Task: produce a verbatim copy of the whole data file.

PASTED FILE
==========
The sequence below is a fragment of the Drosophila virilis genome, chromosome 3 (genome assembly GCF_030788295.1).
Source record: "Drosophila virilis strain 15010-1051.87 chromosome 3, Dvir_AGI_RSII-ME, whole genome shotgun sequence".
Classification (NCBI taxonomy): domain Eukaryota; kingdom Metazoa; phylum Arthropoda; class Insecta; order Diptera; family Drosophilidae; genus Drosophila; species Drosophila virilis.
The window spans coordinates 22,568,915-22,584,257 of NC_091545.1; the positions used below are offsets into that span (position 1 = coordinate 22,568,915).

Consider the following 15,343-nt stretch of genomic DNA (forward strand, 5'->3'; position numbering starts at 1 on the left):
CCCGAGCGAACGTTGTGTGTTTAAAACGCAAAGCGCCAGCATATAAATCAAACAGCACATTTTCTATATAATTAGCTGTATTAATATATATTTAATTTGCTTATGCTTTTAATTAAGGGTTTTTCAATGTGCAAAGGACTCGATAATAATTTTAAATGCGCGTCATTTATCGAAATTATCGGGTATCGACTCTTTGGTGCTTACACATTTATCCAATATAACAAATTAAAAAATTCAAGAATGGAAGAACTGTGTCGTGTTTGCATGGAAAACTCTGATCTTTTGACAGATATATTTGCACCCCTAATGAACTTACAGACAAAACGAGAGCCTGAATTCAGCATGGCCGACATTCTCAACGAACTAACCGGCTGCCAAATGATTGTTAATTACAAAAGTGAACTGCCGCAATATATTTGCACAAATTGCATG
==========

The sequence below is a fragment of the Drosophila virilis genome, chromosome 3 (genome assembly GCF_030788295.1).
Source record: "Drosophila virilis strain 15010-1051.87 chromosome 3, Dvir_AGI_RSII-ME, whole genome shotgun sequence".
Classification (NCBI taxonomy): domain Eukaryota; kingdom Metazoa; phylum Arthropoda; class Insecta; order Diptera; family Drosophilidae; genus Drosophila; species Drosophila virilis.
The window spans coordinates 22,568,915-22,584,257 of NC_091545.1; the positions used below are offsets into that span (position 1 = coordinate 22,568,915).

Consider the following 15,343-nt stretch of genomic DNA (forward strand, 5'->3'; position numbering starts at 1 on the left):
CCCGAGCGAACGTTGTGTGTTTAAAACGCAAAGCGCCAGCATATAAATCAAACAGCACATTTTCTATATAATTAGCTGTATTAATATATATTTAATTTGCTTATGCTTTTAATTAAGGGTTTTTCAATGTGCAAAGGACTCGATAATAATTTTAAATGCGCGTCATTTATCGAAATTATCGGGTATCGACTCTTTGGTGCTTACACATTTATCCAATATAACAAATTAAAAAATTCAAGAATGGAAGAACTGTGTCGTGTTTGCATGGAAAACTCTGATCTTTTGACAGATATATTTGCACCCCTAATGAACTTACAGACAAAACGAGAGCCTGAATTCAGCATGGCCGACATTCTCAACGAACTAACCGGCTGCCAAATGATTGTTAATTACAAAAGTGAACTGCCGCAATATATTTGCACAAATTGCATG